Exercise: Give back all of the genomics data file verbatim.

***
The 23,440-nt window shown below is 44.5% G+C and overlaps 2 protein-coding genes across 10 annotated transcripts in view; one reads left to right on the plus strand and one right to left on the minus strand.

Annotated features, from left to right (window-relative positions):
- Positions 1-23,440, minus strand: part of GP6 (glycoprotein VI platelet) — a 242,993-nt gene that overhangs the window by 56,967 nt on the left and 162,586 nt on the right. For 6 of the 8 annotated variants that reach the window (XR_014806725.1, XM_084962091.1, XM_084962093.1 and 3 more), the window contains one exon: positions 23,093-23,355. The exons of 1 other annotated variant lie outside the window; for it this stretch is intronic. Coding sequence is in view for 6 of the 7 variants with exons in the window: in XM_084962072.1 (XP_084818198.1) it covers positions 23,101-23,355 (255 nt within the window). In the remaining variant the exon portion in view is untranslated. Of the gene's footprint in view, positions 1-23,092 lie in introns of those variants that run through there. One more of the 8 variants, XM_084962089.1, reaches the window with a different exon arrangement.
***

The 23,440-nt window shown below is 44.5% G+C and overlaps 2 protein-coding genes across 10 annotated transcripts in view; one reads left to right on the plus strand and one right to left on the minus strand.

Annotated features, from left to right (window-relative positions):
- Positions 1-23,440, minus strand: part of GP6 (glycoprotein VI platelet) — a 242,993-nt gene that overhangs the window by 56,967 nt on the left and 162,586 nt on the right. For 6 of the 8 annotated variants that reach the window (XR_014806725.1, XM_084962091.1, XM_084962093.1 and 3 more), the window contains one exon: positions 23,093-23,355. The exons of 1 other annotated variant lie outside the window; for it this stretch is intronic. Coding sequence is in view for 6 of the 7 variants with exons in the window: in XM_084962072.1 (XP_084818198.1) it covers positions 23,101-23,355 (255 nt within the window). In the remaining variant the exon portion in view is untranslated. Of the gene's footprint in view, positions 1-23,092 lie in introns of those variants that run through there. One more of the 8 variants, XM_084962089.1, reaches the window with a different exon arrangement.